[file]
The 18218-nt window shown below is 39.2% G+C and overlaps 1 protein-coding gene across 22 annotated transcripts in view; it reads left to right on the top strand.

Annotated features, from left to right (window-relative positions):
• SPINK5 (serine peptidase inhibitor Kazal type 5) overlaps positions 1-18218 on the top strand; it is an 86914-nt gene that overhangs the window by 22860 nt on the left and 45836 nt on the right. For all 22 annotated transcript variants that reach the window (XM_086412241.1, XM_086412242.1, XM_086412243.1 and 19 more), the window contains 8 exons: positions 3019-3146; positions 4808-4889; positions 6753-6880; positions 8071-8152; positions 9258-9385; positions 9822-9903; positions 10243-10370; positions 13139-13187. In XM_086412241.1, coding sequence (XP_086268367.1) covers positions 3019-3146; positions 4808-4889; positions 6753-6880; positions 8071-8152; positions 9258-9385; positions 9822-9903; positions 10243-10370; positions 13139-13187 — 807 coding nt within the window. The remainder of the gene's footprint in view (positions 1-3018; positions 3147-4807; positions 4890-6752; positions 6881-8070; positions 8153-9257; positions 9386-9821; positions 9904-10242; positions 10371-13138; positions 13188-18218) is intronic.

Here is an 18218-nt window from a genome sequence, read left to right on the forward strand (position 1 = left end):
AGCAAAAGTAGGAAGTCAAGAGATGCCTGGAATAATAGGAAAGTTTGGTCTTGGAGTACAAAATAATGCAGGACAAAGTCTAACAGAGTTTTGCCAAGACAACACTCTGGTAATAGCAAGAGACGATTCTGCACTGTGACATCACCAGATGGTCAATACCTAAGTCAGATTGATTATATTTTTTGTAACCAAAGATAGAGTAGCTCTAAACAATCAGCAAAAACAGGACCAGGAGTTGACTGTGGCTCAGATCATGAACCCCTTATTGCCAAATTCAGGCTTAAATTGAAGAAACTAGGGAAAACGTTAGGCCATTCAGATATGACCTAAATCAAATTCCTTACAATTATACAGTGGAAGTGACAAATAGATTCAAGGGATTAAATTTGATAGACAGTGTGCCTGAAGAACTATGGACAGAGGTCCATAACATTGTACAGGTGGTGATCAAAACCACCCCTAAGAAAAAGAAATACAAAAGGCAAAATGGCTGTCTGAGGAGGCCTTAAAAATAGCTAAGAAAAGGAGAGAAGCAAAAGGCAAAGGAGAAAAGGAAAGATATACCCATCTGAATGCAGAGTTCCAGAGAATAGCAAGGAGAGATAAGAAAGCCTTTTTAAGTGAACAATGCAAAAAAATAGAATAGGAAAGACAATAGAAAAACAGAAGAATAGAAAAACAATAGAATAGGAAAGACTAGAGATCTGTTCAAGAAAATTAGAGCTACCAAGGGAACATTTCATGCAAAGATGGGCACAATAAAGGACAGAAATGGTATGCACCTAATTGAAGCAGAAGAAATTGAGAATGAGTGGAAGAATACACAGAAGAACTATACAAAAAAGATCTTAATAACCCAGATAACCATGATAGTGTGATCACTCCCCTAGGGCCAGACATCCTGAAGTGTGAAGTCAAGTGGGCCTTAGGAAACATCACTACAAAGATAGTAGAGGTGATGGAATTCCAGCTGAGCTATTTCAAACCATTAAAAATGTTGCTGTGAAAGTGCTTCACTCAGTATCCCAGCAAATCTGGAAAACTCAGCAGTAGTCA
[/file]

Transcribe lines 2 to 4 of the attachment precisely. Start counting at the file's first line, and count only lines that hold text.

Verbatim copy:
Annotated features, from left to right (window-relative positions):
• SPINK5 (serine peptidase inhibitor Kazal type 5) overlaps positions 1-18218 on the top strand; it is an 86914-nt gene that overhangs the window by 22860 nt on the left and 45836 nt on the right. For all 22 annotated transcript variants that reach the window (XM_086412241.1, XM_086412242.1, XM_086412243.1 and 19 more), the window contains 8 exons: positions 3019-3146; positions 4808-4889; positions 6753-6880; positions 8071-8152; positions 9258-9385; positions 9822-9903; positions 10243-10370; positions 13139-13187. In XM_086412241.1, coding sequence (XP_086268367.1) covers positions 3019-3146; positions 4808-4889; positions 6753-6880; positions 8071-8152; positions 9258-9385; positions 9822-9903; positions 10243-10370; positions 13139-13187 — 807 coding nt within the window. The remainder of the gene's footprint in view (positions 1-3018; positions 3147-4807; positions 4890-6752; positions 6881-8070; positions 8153-9257; positions 9386-9821; positions 9904-10242; positions 10371-13138; positions 13188-18218) is intronic.

Here is an 18218-nt window from a genome sequence, read left to right on the forward strand (position 1 = left end):